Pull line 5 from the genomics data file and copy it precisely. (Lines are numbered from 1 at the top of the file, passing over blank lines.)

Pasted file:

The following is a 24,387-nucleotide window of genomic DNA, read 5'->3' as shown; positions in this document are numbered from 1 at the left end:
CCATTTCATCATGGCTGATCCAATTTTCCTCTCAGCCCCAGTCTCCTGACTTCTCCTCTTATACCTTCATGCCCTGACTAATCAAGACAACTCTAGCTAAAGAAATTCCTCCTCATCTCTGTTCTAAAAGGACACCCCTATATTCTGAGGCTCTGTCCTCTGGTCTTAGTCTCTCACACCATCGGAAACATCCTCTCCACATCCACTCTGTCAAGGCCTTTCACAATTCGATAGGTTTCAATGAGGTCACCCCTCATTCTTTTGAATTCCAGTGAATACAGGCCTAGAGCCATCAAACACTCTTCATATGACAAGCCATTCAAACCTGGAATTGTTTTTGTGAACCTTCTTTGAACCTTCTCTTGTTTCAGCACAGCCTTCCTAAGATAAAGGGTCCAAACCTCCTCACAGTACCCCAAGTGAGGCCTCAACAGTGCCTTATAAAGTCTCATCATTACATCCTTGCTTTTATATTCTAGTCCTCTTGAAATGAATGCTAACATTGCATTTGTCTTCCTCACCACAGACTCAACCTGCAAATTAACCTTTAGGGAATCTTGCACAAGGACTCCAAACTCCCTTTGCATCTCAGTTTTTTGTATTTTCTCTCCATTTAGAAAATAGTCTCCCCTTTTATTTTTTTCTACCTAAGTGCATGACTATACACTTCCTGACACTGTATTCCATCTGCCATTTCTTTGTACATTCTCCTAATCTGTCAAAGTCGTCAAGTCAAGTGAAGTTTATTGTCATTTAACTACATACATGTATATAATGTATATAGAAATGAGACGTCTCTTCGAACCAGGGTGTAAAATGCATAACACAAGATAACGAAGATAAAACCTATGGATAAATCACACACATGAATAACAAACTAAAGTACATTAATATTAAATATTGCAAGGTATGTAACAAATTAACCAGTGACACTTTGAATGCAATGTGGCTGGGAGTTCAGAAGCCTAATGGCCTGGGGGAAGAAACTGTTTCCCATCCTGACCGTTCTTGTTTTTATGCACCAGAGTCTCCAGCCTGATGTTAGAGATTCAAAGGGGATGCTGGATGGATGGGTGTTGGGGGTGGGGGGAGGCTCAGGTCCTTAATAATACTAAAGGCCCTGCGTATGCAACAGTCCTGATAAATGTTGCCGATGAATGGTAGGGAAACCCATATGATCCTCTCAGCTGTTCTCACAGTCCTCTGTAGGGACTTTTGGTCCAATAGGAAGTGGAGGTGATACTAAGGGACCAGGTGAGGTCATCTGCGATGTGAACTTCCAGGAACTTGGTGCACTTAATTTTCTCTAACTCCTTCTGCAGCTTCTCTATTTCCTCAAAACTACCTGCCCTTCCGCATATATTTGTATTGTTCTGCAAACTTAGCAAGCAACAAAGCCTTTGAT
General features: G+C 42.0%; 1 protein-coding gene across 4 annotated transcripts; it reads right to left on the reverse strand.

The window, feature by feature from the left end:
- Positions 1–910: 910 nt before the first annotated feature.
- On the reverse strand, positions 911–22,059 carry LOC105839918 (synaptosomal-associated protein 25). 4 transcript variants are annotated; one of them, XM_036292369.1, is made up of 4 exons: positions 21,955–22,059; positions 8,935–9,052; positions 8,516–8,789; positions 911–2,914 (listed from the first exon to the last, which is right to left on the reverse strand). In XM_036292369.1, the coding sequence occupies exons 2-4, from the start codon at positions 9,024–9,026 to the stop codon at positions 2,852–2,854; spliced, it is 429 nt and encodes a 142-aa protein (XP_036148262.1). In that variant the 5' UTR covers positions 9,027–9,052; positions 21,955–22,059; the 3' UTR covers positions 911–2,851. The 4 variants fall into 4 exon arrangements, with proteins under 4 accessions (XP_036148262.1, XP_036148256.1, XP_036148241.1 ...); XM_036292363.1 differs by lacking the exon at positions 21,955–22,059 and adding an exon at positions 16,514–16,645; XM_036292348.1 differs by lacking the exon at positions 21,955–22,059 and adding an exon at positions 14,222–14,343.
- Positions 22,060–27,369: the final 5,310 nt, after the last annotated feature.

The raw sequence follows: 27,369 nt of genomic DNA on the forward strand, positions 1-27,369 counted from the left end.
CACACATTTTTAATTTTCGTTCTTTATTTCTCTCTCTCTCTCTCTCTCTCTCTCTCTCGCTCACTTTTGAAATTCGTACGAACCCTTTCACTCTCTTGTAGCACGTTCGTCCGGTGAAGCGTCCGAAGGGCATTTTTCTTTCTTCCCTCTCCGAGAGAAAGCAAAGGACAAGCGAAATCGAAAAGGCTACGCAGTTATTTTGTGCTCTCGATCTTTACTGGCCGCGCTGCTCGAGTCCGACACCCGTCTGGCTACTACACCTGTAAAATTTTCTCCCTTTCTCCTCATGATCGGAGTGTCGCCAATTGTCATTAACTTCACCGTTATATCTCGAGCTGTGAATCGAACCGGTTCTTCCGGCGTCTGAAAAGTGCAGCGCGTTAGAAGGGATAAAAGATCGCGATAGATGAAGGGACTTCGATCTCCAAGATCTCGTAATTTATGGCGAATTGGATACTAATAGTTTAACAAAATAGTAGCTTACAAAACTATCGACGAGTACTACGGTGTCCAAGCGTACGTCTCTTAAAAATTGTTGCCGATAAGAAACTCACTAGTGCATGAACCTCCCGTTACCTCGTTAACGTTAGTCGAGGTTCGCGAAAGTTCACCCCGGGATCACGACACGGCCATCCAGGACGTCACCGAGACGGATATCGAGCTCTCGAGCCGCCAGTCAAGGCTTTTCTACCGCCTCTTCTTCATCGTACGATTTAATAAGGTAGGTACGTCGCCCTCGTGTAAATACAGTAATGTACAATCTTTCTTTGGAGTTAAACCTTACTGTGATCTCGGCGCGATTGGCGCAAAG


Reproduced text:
- Positions 1–910: 910 nt before the first annotated feature.